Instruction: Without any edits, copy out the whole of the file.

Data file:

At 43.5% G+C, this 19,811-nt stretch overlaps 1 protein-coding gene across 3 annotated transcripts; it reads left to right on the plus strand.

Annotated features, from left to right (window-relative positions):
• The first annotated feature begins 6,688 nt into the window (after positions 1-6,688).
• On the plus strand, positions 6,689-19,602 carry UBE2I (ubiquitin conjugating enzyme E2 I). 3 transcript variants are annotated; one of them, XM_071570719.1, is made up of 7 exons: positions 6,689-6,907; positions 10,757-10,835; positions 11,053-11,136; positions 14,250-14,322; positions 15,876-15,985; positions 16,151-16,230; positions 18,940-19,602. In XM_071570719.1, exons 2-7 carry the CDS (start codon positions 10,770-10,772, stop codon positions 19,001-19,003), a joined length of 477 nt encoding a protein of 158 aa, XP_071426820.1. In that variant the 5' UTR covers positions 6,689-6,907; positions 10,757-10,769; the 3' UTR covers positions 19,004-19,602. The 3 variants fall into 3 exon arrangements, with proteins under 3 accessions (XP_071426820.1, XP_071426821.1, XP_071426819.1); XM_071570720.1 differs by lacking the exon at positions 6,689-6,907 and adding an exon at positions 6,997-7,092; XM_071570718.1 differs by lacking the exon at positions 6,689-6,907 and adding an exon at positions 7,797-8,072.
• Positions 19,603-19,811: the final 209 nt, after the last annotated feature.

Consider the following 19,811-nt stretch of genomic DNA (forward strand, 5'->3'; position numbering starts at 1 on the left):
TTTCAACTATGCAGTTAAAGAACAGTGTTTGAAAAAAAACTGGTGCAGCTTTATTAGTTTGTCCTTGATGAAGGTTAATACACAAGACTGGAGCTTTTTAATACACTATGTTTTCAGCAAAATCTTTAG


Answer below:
At 43.5% G+C, this 19,811-nt stretch overlaps 1 protein-coding gene across 3 annotated transcripts; it reads left to right on the plus strand.

Annotated features, from left to right (window-relative positions):
• The first annotated feature begins 6,688 nt into the window (after positions 1-6,688).
• On the plus strand, positions 6,689-19,602 carry UBE2I (ubiquitin conjugating enzyme E2 I). 3 transcript variants are annotated; one of them, XM_071570719.1, is made up of 7 exons: positions 6,689-6,907; positions 10,757-10,835; positions 11,053-11,136; positions 14,250-14,322; positions 15,876-15,985; positions 16,151-16,230; positions 18,940-19,602. In XM_071570719.1, exons 2-7 carry the CDS (start codon positions 10,770-10,772, stop codon positions 19,001-19,003), a joined length of 477 nt encoding a protein of 158 aa, XP_071426820.1. In that variant the 5' UTR covers positions 6,689-6,907; positions 10,757-10,769; the 3' UTR covers positions 19,004-19,602. The 3 variants fall into 3 exon arrangements, with proteins under 3 accessions (XP_071426820.1, XP_071426821.1, XP_071426819.1); XM_071570720.1 differs by lacking the exon at positions 6,689-6,907 and adding an exon at positions 6,997-7,092; XM_071570718.1 differs by lacking the exon at positions 6,689-6,907 and adding an exon at positions 7,797-8,072.
• Positions 19,603-19,811: the final 209 nt, after the last annotated feature.

Consider the following 19,811-nt stretch of genomic DNA (forward strand, 5'->3'; position numbering starts at 1 on the left):
TTTCAACTATGCAGTTAAAGAACAGTGTTTGAAAAAAAACTGGTGCAGCTTTATTAGTTTGTCCTTGATGAAGGTTAATACACAAGACTGGAGCTTTTTAATACACTATGTTTTCAGCAAAATCTTTAG